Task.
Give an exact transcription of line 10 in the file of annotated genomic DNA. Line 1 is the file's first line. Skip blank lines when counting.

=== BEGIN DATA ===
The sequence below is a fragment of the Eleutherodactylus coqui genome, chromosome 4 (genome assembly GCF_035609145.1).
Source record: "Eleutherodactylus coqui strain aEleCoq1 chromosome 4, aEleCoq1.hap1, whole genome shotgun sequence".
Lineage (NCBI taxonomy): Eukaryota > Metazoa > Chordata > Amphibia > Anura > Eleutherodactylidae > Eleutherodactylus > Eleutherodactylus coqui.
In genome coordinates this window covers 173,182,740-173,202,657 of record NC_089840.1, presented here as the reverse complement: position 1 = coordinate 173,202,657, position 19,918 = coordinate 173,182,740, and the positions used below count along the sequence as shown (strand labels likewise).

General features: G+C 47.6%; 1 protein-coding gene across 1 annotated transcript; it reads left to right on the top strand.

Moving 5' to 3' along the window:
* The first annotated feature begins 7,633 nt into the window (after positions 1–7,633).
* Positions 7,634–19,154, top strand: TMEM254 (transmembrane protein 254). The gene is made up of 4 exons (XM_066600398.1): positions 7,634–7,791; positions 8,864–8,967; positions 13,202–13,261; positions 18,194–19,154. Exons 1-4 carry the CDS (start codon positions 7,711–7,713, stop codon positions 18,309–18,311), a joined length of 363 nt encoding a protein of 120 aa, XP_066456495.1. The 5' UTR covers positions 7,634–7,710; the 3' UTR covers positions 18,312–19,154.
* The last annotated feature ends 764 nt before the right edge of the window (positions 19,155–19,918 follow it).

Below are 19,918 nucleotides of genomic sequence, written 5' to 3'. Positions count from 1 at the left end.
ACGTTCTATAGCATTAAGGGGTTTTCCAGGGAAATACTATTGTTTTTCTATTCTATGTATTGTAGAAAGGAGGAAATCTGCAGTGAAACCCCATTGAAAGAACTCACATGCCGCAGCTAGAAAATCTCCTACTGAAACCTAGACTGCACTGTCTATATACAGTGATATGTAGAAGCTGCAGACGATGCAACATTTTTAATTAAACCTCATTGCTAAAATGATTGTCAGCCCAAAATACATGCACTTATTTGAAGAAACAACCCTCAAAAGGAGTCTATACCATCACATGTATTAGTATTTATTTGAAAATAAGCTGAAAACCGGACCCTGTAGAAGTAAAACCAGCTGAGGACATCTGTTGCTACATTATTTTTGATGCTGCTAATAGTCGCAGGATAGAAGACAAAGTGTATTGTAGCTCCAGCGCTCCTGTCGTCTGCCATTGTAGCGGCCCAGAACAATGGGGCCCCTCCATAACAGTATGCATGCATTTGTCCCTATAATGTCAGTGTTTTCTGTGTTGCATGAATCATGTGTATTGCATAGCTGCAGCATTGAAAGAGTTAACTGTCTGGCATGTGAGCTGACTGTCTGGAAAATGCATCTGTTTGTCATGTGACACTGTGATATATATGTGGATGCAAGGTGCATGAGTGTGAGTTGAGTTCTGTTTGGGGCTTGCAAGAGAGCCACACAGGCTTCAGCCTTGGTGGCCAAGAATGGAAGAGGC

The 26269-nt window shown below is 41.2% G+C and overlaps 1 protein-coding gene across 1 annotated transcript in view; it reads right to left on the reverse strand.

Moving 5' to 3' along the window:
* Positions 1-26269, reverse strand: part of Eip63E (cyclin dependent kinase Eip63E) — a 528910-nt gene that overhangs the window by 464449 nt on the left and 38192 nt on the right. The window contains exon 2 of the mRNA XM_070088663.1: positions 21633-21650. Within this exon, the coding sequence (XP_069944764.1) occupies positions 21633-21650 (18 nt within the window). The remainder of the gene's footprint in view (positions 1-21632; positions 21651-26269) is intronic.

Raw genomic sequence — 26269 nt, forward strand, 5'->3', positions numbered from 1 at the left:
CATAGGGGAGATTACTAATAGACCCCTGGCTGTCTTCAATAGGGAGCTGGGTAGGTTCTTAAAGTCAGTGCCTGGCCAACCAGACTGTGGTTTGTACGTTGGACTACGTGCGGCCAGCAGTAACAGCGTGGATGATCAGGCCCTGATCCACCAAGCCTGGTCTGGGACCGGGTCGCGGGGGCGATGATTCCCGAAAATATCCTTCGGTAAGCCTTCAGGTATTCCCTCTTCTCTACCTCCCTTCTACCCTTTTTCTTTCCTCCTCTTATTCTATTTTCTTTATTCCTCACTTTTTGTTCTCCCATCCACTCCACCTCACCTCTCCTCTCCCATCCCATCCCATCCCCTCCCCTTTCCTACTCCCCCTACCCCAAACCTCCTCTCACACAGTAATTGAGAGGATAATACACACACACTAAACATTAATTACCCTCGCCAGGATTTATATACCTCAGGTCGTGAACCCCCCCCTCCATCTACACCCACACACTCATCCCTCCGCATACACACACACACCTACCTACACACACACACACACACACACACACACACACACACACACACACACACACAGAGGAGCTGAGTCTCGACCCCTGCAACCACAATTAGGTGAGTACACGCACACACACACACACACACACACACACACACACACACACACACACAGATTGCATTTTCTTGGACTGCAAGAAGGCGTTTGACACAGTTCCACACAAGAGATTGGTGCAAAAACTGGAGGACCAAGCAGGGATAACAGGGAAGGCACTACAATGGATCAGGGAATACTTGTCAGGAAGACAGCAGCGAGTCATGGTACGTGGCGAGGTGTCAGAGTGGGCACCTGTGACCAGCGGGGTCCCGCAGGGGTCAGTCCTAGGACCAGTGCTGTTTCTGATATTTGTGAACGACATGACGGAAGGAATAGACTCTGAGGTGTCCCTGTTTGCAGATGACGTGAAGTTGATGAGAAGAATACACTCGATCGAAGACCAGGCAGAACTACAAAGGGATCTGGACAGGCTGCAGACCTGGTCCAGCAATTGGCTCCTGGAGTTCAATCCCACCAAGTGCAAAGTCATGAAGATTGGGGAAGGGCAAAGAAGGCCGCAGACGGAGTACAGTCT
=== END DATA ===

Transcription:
Below are 19,918 nucleotides of genomic sequence, written 5' to 3'. Positions count from 1 at the left end.